There's a challenge in bringing live deep-sea fish up to the surface. Unless divers use a needle to poke a hole in the animal's swim bladder, that organ could rupture due to the gas within it expanding as the water pressure lowers upon ascent. A new device, however, is designed to make such poking unnecessary.

Known as the SubCAS (Submersible Chamber for Ascending Specimens), the gadget was created by aquatic biologist Matt Wandell, working with a team at the California Academy of Sciences and the Monterey Bay Aquarium. It's intended for use in the "twilight zone," a region of the ocean located 200 to 500 feet (61 to 152 m) beneath the surface. Although divers can reach such depths, they typically need to use closed-circuit rebreathers in order to do so.

The SubCAS consists of two main parts: a hinge-lidded inner transparent collection jar that is perforated in order for water to flow through it, and a larger transparent chamber housing which the jar fits snugly inside of.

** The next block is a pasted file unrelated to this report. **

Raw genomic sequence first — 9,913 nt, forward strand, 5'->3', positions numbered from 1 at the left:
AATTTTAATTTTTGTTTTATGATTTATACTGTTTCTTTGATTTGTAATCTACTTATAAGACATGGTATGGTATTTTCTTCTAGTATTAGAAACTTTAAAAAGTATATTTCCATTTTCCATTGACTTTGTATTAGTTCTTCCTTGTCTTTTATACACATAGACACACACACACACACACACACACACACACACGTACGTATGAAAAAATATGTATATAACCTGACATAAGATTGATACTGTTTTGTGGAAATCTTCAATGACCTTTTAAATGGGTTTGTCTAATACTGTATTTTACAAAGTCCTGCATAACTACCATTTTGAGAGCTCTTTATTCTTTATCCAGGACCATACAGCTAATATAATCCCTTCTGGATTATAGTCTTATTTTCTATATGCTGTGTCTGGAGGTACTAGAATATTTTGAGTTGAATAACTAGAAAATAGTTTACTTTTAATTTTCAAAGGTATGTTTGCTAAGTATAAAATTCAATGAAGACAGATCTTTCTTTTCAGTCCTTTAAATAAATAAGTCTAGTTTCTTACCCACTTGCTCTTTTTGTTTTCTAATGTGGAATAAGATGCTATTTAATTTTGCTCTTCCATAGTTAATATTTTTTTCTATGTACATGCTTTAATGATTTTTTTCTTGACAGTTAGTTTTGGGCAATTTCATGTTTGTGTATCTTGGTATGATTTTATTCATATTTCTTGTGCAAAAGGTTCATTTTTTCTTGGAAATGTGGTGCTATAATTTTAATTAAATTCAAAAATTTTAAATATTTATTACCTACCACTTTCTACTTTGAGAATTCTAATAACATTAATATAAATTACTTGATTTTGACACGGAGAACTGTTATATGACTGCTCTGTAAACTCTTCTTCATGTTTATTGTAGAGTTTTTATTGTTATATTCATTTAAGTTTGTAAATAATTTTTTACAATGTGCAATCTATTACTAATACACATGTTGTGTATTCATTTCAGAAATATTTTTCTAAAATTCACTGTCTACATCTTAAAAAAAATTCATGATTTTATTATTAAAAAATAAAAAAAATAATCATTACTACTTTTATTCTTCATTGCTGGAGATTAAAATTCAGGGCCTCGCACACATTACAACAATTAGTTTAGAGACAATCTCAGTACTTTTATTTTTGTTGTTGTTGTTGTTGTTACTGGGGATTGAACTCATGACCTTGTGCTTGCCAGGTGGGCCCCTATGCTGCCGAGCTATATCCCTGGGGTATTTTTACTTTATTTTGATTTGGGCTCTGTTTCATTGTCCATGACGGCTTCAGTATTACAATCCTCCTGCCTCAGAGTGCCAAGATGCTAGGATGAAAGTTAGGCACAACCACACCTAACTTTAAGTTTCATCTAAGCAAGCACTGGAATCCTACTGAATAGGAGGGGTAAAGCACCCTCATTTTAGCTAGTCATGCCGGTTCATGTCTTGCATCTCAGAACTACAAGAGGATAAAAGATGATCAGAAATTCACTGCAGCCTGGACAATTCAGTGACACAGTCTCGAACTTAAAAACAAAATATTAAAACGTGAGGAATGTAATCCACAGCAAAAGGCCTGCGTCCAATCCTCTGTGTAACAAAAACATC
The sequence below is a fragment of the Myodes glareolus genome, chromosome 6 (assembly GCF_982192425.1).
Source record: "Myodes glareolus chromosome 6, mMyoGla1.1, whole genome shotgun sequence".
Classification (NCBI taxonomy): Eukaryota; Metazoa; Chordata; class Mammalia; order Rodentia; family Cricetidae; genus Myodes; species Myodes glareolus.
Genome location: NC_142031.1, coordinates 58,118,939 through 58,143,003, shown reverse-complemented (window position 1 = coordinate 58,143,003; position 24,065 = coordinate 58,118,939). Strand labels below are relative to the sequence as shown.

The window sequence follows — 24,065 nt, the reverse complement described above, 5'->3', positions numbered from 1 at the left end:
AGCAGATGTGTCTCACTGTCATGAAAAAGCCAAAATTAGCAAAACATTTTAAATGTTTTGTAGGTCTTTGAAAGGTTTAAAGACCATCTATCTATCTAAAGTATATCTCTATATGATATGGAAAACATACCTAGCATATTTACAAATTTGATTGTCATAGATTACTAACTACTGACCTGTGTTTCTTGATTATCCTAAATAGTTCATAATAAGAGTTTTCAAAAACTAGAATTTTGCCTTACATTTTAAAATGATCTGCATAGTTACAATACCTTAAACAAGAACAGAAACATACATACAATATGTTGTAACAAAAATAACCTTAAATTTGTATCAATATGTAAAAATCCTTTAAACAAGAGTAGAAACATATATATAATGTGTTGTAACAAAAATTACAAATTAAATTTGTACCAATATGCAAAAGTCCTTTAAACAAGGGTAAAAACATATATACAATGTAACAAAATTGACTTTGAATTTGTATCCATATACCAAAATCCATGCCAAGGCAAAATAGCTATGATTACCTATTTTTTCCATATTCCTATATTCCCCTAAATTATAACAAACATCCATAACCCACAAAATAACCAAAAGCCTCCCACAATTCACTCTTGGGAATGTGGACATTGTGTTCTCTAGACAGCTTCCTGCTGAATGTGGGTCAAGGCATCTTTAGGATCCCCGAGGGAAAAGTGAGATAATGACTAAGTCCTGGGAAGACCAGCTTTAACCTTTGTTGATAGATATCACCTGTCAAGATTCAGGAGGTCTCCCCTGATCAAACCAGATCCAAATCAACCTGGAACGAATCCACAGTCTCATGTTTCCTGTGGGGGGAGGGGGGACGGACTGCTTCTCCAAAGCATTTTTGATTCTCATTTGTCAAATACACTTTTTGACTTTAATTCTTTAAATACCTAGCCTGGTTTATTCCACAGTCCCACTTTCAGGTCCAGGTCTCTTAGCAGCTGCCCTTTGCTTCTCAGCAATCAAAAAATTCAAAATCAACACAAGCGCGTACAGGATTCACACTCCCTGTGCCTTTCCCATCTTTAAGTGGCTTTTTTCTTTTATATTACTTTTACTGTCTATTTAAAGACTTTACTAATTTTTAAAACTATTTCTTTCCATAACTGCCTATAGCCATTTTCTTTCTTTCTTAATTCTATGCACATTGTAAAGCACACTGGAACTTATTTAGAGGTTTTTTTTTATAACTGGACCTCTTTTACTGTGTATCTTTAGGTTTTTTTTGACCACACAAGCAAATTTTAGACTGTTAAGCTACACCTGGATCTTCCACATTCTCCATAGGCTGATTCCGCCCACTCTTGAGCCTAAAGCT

Divers start by gathering live fish in the twilight zone, placing them inside the collection jar, and then beginning their carefully-controlled ascent. Once they've reached a depth of about 180 ft (55 m), they stop and put the jar into the chamber housing, blow a bubble of air into the housing, and seal it up. As they subsequently continue to ascend, that bubble expands, maintaining the water pressure within the chamber.

Upon reaching a depth of 100 ft (30 m), the SubCAS is handed off to a team of support divers dispatched from the surface, who proceed to take the device back to facilities on the shore. There, over the next two to three days, the pressure within the chamber is gradually lowered via a release valve, allowing the fish within to acclimatize. After that, the animals are able to be released into a regular aquarium for scientific study or public display.

In tests of the system, it maintained a survival rate of almost 100 percent. Some of the fish collected with it can now be seen in the Academy's "Twilight Zone: Deep Reefs Revealed" exhibit. A paper on the technology was published this week in the journal Frontiers in Marine Science.

"The SubCAS is an important innovation," says co-author Dr. Hudson Pinheiro. "It allows for detailed study of new-to-science species while they're thriving outside of their natural habitat. We can gain important insights about fish biology and behavior that we couldn't obtain otherwise, helping us better understand what it takes to survive in a region as mysterious as the twilight zone."

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